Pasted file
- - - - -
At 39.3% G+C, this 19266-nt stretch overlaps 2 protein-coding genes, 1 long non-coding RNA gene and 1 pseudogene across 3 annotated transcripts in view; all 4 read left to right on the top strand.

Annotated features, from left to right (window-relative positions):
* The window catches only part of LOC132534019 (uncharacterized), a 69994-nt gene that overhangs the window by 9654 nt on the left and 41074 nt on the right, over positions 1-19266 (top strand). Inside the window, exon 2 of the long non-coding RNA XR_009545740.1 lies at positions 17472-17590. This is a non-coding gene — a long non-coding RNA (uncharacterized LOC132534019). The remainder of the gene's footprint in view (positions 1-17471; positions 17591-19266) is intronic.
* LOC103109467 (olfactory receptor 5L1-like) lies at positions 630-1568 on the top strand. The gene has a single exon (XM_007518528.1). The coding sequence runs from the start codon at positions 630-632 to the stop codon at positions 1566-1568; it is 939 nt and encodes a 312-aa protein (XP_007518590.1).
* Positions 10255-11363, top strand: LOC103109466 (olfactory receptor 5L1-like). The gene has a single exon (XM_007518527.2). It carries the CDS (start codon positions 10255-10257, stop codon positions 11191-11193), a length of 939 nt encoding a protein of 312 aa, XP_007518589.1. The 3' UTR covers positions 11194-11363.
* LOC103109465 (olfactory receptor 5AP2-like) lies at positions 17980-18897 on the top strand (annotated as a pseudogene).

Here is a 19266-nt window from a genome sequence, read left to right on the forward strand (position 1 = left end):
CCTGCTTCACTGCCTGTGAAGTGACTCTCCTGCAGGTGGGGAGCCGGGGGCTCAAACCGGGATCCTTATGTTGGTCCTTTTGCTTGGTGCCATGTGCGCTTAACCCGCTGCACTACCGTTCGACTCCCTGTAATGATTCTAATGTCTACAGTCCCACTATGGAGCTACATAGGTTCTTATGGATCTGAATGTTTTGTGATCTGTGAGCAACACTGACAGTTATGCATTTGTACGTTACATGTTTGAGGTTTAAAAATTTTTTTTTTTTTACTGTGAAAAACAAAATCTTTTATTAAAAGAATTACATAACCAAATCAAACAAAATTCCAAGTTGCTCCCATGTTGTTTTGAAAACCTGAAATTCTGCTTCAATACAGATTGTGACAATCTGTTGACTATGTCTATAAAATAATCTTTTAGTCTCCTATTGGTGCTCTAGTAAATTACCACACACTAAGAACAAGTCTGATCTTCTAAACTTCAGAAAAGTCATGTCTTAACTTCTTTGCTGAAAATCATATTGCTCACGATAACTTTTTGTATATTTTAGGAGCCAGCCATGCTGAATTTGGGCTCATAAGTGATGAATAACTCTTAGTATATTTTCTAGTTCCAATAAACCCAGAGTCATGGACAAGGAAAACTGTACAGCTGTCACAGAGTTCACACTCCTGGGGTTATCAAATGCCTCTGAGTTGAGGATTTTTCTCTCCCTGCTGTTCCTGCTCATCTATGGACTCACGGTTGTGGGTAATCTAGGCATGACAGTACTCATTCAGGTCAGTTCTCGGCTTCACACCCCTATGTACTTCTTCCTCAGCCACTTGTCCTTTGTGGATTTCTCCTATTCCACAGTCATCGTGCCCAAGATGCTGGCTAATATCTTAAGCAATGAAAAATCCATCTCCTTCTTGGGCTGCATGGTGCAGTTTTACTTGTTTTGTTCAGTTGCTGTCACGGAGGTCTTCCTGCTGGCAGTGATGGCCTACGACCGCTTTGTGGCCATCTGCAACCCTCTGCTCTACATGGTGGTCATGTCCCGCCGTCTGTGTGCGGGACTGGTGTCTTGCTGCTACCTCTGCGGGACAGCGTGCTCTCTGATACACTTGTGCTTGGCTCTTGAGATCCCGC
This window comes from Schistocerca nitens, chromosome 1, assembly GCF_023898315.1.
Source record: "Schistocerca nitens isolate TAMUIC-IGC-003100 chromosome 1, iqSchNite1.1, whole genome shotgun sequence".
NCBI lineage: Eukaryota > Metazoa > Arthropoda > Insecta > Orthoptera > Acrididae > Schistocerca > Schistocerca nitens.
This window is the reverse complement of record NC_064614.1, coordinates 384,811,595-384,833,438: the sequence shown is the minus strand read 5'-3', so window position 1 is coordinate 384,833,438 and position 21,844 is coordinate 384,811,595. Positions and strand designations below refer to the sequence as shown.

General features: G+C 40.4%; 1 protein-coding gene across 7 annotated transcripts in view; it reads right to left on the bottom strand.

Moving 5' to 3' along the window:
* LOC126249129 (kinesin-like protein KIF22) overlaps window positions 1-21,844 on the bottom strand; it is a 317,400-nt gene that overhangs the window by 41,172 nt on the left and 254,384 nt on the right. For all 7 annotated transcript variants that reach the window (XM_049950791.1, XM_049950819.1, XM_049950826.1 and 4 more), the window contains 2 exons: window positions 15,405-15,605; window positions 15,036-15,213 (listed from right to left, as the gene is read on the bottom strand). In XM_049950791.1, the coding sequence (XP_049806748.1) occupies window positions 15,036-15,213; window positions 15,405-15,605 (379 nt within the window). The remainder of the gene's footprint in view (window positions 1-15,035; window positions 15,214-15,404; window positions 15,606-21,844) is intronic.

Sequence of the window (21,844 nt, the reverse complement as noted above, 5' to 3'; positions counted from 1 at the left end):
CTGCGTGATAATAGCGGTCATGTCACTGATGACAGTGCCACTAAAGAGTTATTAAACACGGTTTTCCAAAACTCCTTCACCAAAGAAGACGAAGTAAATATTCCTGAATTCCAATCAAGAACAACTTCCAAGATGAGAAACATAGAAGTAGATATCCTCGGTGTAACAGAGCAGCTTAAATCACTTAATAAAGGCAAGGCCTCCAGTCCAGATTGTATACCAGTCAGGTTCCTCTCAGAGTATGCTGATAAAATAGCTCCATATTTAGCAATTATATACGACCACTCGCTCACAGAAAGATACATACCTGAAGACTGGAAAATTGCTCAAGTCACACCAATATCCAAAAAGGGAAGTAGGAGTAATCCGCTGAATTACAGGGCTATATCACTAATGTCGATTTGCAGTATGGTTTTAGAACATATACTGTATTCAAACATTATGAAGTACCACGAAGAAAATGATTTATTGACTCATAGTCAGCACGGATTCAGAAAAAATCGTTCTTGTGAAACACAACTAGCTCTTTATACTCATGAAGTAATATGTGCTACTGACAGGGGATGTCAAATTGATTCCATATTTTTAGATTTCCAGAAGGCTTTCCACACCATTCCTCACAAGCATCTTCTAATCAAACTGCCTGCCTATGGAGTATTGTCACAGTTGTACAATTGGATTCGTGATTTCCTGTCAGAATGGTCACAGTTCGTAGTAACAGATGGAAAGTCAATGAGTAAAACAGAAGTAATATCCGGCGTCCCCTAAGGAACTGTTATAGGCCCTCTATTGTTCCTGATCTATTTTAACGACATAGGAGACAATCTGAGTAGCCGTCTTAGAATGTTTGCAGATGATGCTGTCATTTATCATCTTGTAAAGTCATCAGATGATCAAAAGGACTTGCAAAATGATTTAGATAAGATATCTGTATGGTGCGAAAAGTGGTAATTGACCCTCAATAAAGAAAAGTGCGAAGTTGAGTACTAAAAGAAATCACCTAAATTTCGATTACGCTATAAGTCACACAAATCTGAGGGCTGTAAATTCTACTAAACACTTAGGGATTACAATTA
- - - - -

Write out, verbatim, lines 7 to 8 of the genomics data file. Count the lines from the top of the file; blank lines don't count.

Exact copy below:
Here is a 19266-nt window from a genome sequence, read left to right on the forward strand (position 1 = left end):
CCTGCTTCACTGCCTGTGAAGTGACTCTCCTGCAGGTGGGGAGCCGGGGGCTCAAACCGGGATCCTTATGTTGGTCCTTTTGCTTGGTGCCATGTGCGCTTAACCCGCTGCACTACCGTTCGACTCCCTGTAATGATTCTAATGTCTACAGTCCCACTATGGAGCTACATAGGTTCTTATGGATCTGAATGTTTTGTGATCTGTGAGCAACACTGACAGTTATGCATTTGTACGTTACATGTTTGAGGTTTAAAAATTTTTTTTTTTTTACTGTGAAAAACAAAATCTTTTATTAAAAGAATTACATAACCAAATCAAACAAAATTCCAAGTTGCTCCCATGTTGTTTTGAAAACCTGAAATTCTGCTTCAATACAGATTGTGACAATCTGTTGACTATGTCTATAAAATAATCTTTTAGTCTCCTATTGGTGCTCTAGTAAATTACCACACACTAAGAACAAGTCTGATCTTCTAAACTTCAGAAAAGTCATGTCTTAACTTCTTTGCTGAAAATCATATTGCTCACGATAACTTTTTGTATATTTTAGGAGCCAGCCATGCTGAATTTGGGCTCATAAGTGATGAATAACTCTTAGTATATTTTCTAGTTCCAATAAACCCAGAGTCATGGACAAGGAAAACTGTACAGCTGTCACAGAGTTCACACTCCTGGGGTTATCAAATGCCTCTGAGTTGAGGATTTTTCTCTCCCTGCTGTTCCTGCTCATCTATGGACTCACGGTTGTGGGTAATCTAGGCATGACAGTACTCATTCAGGTCAGTTCTCGGCTTCACACCCCTATGTACTTCTTCCTCAGCCACTTGTCCTTTGTGGATTTCTCCTATTCCACAGTCATCGTGCCCAAGATGCTGGCTAATATCTTAAGCAATGAAAAATCCATCTCCTTCTTGGGCTGCATGGTGCAGTTTTACTTGTTTTGTTCAGTTGCTGTCACGGAGGTCTTCCTGCTGGCAGTGATGGCCTACGACCGCTTTGTGGCCATCTGCAACCCTCTGCTCTACATGGTGGTCATGTCCCGCCGTCTGTGTGCGGGACTGGTGTCTTGCTGCTACCTCTGCGGGACAGCGTGCTCTCTGATACACTTGTGCTTGGCTCTTGAGATCCCGC